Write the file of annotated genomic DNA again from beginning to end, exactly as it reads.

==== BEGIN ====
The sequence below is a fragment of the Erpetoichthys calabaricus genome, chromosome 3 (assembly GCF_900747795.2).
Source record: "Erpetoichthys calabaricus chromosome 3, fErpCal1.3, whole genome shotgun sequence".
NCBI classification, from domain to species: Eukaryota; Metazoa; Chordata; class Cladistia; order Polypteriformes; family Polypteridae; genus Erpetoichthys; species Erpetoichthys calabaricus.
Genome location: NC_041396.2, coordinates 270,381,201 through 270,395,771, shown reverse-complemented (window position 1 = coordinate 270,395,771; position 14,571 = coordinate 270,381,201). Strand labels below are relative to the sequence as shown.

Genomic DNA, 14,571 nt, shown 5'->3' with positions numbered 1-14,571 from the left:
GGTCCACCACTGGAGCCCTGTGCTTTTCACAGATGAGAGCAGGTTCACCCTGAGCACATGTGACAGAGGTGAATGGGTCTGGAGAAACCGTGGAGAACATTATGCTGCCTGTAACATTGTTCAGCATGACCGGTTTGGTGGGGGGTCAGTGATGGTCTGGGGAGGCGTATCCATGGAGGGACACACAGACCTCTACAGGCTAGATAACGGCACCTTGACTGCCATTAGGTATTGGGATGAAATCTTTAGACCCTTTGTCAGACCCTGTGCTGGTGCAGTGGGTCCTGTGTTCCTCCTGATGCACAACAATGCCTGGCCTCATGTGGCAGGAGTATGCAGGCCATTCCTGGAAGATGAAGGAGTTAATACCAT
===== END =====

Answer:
The sequence below is a fragment of the Erpetoichthys calabaricus genome, chromosome 3 (assembly GCF_900747795.2).
Source record: "Erpetoichthys calabaricus chromosome 3, fErpCal1.3, whole genome shotgun sequence".
NCBI classification, from domain to species: Eukaryota; Metazoa; Chordata; class Cladistia; order Polypteriformes; family Polypteridae; genus Erpetoichthys; species Erpetoichthys calabaricus.
Genome location: NC_041396.2, coordinates 270,381,201 through 270,395,771, shown reverse-complemented (window position 1 = coordinate 270,395,771; position 14,571 = coordinate 270,381,201). Strand labels below are relative to the sequence as shown.

Genomic DNA, 14,571 nt, shown 5'->3' with positions numbered 1-14,571 from the left:
GGTCCACCACTGGAGCCCTGTGCTTTTCACAGATGAGAGCAGGTTCACCCTGAGCACATGTGACAGAGGTGAATGGGTCTGGAGAAACCGTGGAGAACATTATGCTGCCTGTAACATTGTTCAGCATGACCGGTTTGGTGGGGGGTCAGTGATGGTCTGGGGAGGCGTATCCATGGAGGGACACACAGACCTCTACAGGCTAGATAACGGCACCTTGACTGCCATTAGGTATTGGGATGAAATCTTTAGACCCTTTGTCAGACCCTGTGCTGGTGCAGTGGGTCCTGTGTTCCTCCTGATGCACAACAATGCCTGGCCTCATGTGGCAGGAGTATGCAGGCCATTCCTGGAAGATGAAGGAGTTAATACCAT